Switching off!

I’m a member of a few teaching groups on Facebook and saw a post tonight made asking for advice about how to switch off, lessen the anxiety and calm down a little. It’s a real shame that good teachers are feeling this way – there’s no wonder that two of five NQTs drop out of teaching in the first five years, though. We, as teachers, take home the burdens of work and are well aware that the job we’re doing is influencing a class full of children.

I often feel guilty about not working. It’ll be 3pm on a Saturday and I’ll get a funny feeling that I ought to be planning something, or updating APP. Or laminating resources. Or something school related. Strange.

I set to answering the Facebook post as best I could. I’ve come a long way over the last year-and-a-bit in addressing my work-life balance. Granted, I’ve still got more to do, but I felt as though I could at least pass on some ideas. Below is a copy and pasted version of what my response was.

Work smart. Set yourself a to-do list every day on a post-it note. If it doesn’t all fit you’re trying to get through too much and won’t get it all done anyway (which will only be stressing you more).

Stay at school and work until a certain time and then go home as soon as it reaches the time. For me it’s 6pm. If it’s not done by this time leave it there. At exactly 6pm. If I’ve finished before 6, I allow myself to leave early. This is still work time so if someone comes for a chat, I make sure that they’re either quick or ask them if it can wait until later.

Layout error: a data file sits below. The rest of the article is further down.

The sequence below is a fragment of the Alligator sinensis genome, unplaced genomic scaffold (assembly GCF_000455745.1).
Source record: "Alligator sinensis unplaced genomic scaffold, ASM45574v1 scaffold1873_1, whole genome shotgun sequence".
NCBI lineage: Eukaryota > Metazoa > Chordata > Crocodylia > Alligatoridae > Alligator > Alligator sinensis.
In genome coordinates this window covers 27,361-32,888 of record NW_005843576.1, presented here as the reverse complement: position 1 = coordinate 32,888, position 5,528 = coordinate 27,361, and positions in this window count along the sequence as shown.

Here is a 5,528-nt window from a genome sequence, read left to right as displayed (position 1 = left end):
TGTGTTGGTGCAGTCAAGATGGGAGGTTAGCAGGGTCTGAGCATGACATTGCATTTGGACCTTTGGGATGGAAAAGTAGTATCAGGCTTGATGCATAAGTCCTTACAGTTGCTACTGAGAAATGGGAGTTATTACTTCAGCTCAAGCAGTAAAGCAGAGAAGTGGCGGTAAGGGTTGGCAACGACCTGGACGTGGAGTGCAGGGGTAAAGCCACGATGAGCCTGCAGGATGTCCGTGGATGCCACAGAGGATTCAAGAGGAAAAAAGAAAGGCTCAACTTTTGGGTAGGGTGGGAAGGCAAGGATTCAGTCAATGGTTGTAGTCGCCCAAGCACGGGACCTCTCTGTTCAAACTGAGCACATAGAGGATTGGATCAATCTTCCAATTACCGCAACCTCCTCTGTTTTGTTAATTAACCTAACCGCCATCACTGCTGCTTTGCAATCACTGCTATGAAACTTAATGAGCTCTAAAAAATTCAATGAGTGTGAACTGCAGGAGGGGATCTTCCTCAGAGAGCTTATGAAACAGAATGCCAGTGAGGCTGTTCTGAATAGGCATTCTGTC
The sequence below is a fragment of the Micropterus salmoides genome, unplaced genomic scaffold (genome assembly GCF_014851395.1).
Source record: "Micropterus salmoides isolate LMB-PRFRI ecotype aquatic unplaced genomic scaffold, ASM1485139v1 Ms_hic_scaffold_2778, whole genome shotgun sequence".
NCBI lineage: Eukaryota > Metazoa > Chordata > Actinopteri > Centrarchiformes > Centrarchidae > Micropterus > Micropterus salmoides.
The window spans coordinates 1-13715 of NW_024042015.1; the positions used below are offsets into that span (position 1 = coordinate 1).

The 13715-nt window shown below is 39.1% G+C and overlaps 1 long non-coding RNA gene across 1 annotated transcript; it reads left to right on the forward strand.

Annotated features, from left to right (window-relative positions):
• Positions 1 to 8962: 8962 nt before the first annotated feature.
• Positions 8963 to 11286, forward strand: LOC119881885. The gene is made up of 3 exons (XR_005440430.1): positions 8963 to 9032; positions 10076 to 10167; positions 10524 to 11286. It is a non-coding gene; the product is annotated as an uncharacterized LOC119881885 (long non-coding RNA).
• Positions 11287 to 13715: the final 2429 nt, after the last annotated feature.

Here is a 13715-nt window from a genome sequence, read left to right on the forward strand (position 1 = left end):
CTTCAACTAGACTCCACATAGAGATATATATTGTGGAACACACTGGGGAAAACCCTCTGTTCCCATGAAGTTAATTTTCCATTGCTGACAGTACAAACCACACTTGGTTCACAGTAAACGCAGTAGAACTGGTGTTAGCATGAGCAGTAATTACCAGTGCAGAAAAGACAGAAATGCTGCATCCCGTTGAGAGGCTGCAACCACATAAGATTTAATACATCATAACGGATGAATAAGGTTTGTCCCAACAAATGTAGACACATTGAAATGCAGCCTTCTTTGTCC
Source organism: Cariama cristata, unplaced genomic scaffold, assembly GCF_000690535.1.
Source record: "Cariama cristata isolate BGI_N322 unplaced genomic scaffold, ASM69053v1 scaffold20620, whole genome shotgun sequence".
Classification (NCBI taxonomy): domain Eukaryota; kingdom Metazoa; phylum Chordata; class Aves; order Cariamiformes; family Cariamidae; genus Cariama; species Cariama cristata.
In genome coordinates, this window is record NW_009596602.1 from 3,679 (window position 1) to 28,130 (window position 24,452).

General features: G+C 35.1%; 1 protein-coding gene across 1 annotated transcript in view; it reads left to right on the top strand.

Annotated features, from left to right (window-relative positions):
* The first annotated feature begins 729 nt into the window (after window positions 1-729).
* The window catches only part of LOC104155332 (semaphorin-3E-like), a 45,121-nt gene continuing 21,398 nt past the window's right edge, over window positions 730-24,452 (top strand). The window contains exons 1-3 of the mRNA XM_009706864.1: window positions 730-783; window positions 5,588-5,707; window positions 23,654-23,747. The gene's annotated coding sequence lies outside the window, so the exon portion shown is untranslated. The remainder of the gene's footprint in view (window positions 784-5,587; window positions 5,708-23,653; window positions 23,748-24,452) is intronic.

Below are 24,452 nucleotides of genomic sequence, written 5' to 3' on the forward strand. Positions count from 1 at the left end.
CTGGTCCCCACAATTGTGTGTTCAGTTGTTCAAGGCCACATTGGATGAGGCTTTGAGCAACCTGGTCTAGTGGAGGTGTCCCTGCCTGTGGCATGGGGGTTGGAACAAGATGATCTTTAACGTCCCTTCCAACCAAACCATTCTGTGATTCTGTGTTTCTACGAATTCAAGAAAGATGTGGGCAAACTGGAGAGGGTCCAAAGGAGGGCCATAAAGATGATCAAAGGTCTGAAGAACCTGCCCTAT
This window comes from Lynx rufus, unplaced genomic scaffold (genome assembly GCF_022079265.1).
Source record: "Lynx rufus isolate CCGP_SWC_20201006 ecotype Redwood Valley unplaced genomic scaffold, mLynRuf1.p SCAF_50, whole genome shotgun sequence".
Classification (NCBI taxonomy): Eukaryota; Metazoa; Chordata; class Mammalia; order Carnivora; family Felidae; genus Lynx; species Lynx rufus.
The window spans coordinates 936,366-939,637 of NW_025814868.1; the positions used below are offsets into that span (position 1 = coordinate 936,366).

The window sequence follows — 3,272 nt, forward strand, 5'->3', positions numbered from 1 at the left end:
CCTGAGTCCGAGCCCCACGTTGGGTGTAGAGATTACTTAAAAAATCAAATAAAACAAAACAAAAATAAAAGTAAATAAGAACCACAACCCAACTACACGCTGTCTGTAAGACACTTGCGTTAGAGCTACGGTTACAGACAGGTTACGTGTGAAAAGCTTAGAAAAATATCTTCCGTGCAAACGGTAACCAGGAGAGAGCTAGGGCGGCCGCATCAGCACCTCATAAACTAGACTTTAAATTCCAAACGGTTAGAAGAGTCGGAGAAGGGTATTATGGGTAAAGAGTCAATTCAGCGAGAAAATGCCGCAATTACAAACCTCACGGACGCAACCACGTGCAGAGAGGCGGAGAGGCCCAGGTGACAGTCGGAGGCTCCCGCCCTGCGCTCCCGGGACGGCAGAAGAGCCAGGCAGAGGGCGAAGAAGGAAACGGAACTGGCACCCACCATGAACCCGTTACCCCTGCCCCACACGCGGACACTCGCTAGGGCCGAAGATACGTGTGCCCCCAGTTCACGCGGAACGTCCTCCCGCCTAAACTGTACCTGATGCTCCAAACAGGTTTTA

Set another time at home to stop working. I usually get in, make tea and then do a little more work. I switch everything off by 8pm and if it’s not done then it wasn’t important enough for today.

Make sure you prioritise. Planning and marking are pretty high up on my list of things that need doing but reading through the junk mail that I get sent through school hasn’t been done in what seems like months. Don’t pick the easiest stuff to do first (like reading the mail), pick the most important.

After 8pm, I prioritise again and make my to-do list. The rest of the night (2 hours before I go to bed) is spent doing things for me. I read, watch telly, take a bath, listen to some music, catch up with friends etc.

It took me a while to get used to switching off without feeling guilty but our headteacher made the very good point that you can work yourself into the ground assessing and planning and marking and all the other bureaucracy and the kids won’t appreciate you any more. What they want is a lively, enthusiastic and fresh teacher… and you’ll be all the more wanted by them after a good rest.

If you’ve got any other ideas about how to maximise switch-off time let me know. I’d very much appreciate it!

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